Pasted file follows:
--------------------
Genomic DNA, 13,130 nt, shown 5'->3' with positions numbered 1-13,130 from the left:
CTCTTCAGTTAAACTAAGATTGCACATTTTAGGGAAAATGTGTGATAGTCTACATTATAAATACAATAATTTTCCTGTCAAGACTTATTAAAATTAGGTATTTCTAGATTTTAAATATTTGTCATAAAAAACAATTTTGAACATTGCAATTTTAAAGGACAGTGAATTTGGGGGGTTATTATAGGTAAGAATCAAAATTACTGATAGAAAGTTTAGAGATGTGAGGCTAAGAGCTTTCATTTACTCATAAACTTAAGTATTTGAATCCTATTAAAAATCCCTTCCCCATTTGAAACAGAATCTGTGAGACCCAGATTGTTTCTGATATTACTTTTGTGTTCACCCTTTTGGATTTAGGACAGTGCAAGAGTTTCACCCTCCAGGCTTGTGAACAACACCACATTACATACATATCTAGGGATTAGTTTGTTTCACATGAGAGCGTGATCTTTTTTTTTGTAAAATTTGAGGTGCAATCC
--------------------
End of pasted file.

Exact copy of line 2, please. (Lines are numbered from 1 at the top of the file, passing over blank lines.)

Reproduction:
CTCTTCAGTTAAACTAAGATTGCACATTTTAGGGAAAATGTGTGATAGTCTACATTATAAATACAATAATTTTCCTGTCAAGACTTATTAAAATTAGGTATTTCTAGATTTTAAATATTTGTCATAAAAAACAATTTTGAACATTGCAATTTTAAAGGACAGTGAATTTGGGGGGTTATTATAGGTAAGAATCAAAATTACTGATAGAAAGTTTAGAGATGTGAGGCTAAGAGCTTTCATTTACTCATAAACTTAAGTATTTGAATCCTATTAAAAATCCCTTCCCCATTTGAAACAGAATCTGTGAGACCCAGATTGTTTCTGATATTACTTTTGTGTTCACCCTTTTGGATTTAGGACAGTGCAAGAGTTTCACCCTCCAGGCTTGTGAACAACACCACATTACATACATATCTAGGGATTAGTTTGTTTCACATGAGAGCGTGATCTTTTTTTTTGTAAAATTTGAGGTGCAATCC